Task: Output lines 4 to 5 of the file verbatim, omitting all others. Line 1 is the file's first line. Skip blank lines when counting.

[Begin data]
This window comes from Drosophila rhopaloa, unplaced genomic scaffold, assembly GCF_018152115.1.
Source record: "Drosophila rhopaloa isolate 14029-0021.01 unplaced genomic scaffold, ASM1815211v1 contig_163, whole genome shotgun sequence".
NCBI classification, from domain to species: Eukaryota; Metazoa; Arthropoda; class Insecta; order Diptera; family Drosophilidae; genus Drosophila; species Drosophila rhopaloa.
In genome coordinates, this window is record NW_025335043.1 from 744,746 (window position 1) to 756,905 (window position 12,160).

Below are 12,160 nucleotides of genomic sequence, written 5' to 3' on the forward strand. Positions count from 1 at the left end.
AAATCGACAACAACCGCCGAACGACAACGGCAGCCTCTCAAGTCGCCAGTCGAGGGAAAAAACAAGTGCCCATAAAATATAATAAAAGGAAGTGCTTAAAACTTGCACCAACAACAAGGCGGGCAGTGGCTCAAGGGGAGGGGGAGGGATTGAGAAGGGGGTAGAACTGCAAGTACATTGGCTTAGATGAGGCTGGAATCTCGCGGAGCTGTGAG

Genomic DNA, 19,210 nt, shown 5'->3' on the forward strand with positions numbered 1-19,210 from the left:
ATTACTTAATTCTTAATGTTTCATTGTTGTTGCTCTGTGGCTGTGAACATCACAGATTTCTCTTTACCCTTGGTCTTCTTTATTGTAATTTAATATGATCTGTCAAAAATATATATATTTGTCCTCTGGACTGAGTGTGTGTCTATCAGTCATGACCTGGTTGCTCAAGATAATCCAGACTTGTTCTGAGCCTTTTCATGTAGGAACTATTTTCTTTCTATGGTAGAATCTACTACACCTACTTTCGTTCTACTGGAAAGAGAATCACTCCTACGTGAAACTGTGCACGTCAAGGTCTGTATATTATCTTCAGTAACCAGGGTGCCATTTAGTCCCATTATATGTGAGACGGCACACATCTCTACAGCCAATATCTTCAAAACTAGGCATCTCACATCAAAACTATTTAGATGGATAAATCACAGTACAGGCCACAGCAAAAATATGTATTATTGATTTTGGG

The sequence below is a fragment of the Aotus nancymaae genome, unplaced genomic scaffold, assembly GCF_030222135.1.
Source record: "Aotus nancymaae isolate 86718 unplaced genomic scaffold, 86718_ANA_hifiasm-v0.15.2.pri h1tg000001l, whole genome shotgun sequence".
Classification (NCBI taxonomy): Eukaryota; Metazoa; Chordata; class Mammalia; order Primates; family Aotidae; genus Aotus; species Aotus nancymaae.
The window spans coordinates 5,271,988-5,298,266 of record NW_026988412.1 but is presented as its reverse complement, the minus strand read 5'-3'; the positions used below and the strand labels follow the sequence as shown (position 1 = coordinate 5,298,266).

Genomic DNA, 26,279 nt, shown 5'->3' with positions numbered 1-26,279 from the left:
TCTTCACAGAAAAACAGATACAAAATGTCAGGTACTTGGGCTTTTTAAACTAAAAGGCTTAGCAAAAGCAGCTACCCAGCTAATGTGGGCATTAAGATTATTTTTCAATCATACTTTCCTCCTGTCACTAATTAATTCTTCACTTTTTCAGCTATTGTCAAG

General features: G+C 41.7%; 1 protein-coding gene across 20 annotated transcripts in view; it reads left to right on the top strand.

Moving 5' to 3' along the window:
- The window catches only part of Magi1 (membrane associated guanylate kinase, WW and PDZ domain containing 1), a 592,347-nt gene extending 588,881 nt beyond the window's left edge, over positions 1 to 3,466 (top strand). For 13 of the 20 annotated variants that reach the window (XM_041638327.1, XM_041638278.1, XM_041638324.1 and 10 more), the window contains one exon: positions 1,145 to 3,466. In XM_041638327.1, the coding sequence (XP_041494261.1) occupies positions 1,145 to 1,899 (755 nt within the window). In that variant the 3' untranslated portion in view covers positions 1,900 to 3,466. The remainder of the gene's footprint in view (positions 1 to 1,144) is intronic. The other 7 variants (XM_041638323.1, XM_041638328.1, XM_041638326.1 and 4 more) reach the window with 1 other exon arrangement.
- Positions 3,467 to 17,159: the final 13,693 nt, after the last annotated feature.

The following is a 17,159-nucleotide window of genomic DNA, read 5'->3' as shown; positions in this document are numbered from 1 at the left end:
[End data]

In genome coordinates, this window is record NW_025335043.1 from 744,746 (window position 1) to 756,905 (window position 12,160).

Below are 12,160 nucleotides of genomic sequence, written 5' to 3' on the forward strand. Positions count from 1 at the left end.